What's Old

Children Tell Stories Receives Rave Reviews and Storytelling World Gold Award

Susan Hepler, writing for Children's Literature, says "Anyone who works with children will be amazed at the power of storytelling to move listeners and tellers alike. This book exemplifies that power. Adults can easily get children started with the helpful instructions, narratives, examples, quick exercises or hint boxes, and story bibliographies provided. . . A supplemental DVD shows winsome real children telling stories in a variety of settings: a third grade workshop, a family storytelling night, and at school. Practicing classroom, ESL, and literacy teachers explain why this skill is so important to children's reading, writing, speaking, and thinking. . . It is a great package for parents, teachers, club leaders, and drama coaches to help children discover and rejoice in their, perhaps newfound, abilities to spin stories in ways that will enchant listeners. . ." Read more reviews

The second edition of Children Tell Stories is almost a completely new book. It provides compelling rationales for the value of storytelling, links to state literacy learning standards, detailed storytelling tips, easy ideas for storytelling curriculum, and carefully selected and extensive bibliographies. Children Tell Stories is useful to both experienced and novice teachers and storytellers who work with students from preschool through college.

The really exciting news is that Children Tell Stories has a companion DVD included in the back jacket. Award winning filmmaker Peter Carroll (www.petercarrollproductions.com) followed us around in January 2005 and documented our storytelling project in Karen Powers' third grade class at Northeast School (Ithaca, NY). Peter currently has a contract with the Smithsonian Institution and has done lots of educational films for National Geographic. He ended up with eighteen hours of footage (including interviews with students, teachers, administrators, and parents). Peter magically distilled this to a twenty-minute feature film. The film includes older students telling as well so it can be shown to students of all ages as an introduction to a storytelling unit. (It can also be shown to teachers or administrators to convince them of the power of storytelling.) There is also a separate menu with four young tellers sharing their entire stories at a family storytelling event. For more information, see About the DVD.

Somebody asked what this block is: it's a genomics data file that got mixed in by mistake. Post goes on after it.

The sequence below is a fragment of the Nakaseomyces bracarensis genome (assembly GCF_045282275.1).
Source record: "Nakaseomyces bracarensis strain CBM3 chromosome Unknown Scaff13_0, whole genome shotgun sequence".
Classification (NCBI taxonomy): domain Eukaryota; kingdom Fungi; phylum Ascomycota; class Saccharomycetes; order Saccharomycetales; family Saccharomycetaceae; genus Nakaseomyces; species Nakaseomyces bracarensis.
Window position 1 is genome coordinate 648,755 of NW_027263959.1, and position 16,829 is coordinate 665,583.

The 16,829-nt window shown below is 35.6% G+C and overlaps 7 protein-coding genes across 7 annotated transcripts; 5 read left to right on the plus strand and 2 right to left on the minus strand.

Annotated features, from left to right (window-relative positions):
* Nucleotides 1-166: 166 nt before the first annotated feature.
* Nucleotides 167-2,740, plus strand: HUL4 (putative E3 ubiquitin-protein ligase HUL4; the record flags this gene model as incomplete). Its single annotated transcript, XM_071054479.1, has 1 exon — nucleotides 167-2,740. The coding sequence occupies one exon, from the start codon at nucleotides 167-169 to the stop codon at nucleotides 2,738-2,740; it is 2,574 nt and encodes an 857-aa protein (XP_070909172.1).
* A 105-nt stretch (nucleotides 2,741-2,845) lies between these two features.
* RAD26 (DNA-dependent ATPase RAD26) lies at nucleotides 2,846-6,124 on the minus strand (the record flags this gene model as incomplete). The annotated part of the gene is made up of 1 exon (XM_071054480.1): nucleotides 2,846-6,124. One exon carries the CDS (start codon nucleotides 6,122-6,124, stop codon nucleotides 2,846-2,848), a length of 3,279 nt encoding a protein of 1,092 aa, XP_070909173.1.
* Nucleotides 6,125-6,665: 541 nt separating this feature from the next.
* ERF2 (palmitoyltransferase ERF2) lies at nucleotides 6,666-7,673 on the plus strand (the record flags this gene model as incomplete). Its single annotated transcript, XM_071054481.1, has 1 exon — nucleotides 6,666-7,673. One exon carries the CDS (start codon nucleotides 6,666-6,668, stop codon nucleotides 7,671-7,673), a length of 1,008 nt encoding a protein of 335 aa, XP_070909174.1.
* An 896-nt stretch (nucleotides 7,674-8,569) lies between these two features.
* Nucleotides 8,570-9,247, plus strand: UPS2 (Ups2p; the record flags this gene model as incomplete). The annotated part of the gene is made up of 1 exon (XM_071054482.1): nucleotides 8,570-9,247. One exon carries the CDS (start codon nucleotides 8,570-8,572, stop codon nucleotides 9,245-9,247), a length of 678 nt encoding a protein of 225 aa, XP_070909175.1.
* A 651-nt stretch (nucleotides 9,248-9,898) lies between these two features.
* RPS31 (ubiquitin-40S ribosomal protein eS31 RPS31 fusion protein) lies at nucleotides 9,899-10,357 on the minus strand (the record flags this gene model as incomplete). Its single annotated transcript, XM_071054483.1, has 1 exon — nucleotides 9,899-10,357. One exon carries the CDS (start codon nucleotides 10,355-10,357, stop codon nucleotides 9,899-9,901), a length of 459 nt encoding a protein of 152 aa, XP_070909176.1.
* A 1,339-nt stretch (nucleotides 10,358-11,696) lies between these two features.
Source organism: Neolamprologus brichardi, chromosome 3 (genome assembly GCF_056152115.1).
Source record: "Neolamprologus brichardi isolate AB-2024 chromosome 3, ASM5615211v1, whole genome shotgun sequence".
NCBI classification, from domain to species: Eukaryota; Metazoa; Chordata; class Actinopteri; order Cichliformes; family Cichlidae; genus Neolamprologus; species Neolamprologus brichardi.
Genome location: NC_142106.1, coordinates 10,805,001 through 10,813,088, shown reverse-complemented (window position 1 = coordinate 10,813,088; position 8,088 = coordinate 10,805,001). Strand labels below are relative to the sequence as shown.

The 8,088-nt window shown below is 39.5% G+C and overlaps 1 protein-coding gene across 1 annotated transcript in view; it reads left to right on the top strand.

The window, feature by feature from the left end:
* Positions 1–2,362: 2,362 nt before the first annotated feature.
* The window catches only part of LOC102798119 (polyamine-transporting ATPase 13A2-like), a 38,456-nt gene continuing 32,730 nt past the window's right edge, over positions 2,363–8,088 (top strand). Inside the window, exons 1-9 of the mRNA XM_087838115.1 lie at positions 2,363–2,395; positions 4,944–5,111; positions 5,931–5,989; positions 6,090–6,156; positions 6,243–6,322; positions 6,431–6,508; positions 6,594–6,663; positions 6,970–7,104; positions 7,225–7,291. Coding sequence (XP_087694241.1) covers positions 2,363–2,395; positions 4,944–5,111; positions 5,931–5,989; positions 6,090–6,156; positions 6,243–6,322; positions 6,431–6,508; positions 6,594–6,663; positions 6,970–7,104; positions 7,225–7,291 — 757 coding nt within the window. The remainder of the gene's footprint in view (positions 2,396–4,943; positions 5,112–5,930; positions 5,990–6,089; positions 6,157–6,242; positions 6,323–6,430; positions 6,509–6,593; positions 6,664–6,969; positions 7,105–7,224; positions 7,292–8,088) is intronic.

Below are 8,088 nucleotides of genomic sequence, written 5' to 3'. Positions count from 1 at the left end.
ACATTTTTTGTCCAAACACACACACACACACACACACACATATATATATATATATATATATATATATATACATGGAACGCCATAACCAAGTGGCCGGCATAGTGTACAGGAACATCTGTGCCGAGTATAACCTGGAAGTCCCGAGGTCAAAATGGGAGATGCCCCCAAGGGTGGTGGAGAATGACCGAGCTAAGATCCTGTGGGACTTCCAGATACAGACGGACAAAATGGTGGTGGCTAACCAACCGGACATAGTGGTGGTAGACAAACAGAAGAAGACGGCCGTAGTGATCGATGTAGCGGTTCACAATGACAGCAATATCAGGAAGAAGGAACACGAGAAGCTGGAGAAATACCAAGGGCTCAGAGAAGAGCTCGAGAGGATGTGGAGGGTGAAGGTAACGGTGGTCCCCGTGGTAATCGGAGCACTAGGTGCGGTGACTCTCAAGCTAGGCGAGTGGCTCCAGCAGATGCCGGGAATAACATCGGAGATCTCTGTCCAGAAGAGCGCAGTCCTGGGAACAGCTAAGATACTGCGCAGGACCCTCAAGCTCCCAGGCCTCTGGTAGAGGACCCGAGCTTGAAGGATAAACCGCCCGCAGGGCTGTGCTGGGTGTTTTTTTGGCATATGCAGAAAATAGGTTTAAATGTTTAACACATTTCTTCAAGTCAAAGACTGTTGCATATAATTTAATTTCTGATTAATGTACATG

We now have four books available as part of Richard C. Owen Publishers' "Books for Young Learners" series. These small, beautifully illustrated picture books are reasonably priced and thus perfect for use in the classroom. (That doesn't mean they can't be used elsewhere!) We have been teaching younger children to tell stories lately and have rewritten a number of very short, simple folktales and fables in language that makes them accessible for telling by first, second, and third graders as well as older students with learning problems. (Older student tellers are amenable to using picture books when their goal is telling to younger children.) Richard C. Owen Publishers plans to have a few of these picture books coming out each year. Eventually there will be a critical mass that will make it much easier for teachers of younger children to have every child choose a simple, very short tale to tell.